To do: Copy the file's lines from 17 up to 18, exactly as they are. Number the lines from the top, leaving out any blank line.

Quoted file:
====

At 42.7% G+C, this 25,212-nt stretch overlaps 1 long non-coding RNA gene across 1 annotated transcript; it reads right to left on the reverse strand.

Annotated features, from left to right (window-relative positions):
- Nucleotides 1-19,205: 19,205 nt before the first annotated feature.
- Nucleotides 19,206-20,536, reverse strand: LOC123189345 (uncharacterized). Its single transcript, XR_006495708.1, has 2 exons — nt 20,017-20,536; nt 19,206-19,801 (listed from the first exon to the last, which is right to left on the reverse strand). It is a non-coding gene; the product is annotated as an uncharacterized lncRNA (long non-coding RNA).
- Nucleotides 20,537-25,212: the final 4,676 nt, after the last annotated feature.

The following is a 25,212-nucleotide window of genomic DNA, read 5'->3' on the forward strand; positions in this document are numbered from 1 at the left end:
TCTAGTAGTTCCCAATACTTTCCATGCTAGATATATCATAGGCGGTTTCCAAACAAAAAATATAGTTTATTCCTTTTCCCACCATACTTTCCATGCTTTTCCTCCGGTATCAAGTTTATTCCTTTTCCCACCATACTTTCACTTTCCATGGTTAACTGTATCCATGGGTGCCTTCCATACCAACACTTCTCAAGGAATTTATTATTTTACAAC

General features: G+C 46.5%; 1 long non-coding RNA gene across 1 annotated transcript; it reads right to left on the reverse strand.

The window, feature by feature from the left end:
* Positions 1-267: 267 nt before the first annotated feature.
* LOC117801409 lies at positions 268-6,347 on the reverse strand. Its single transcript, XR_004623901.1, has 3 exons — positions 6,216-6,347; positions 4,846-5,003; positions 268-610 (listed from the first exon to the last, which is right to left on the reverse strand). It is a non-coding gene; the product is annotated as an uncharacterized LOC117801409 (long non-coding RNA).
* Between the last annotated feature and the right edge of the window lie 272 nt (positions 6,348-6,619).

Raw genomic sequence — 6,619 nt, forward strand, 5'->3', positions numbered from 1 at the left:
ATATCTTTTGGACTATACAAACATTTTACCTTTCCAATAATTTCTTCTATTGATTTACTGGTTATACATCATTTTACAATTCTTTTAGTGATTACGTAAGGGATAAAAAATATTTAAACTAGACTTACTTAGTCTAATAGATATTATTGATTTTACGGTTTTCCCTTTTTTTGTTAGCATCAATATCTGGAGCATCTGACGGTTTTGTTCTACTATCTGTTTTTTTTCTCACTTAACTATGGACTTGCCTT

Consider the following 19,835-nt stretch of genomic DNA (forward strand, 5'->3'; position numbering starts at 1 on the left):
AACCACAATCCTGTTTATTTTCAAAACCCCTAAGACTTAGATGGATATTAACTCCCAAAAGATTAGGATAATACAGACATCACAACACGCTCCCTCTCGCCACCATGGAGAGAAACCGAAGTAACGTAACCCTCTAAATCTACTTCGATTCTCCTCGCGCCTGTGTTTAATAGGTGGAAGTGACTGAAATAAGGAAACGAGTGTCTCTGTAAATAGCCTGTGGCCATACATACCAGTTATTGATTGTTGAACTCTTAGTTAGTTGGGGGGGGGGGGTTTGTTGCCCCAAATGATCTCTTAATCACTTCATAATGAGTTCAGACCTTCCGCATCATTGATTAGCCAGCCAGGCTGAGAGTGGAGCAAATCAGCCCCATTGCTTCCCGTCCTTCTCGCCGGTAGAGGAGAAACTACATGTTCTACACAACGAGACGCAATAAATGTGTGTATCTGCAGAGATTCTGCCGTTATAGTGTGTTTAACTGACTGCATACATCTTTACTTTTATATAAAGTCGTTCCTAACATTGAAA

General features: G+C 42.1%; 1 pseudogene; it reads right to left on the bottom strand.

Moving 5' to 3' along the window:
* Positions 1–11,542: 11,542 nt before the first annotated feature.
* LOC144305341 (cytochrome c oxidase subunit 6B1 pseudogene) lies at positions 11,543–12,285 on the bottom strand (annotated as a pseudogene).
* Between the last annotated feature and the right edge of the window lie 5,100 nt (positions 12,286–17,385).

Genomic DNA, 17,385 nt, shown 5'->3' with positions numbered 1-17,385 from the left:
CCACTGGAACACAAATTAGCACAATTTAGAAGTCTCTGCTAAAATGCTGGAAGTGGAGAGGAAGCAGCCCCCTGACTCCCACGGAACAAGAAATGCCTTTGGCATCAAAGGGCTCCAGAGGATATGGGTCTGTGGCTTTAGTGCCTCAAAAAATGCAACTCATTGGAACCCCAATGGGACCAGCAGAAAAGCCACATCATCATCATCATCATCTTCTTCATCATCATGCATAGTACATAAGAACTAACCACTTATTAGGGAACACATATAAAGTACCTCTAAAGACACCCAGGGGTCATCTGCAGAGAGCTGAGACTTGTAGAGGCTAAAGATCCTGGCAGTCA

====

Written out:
General features: G+C 42.1%; 1 pseudogene; it reads right to left on the bottom strand.

Moving 5' to 3' along the window: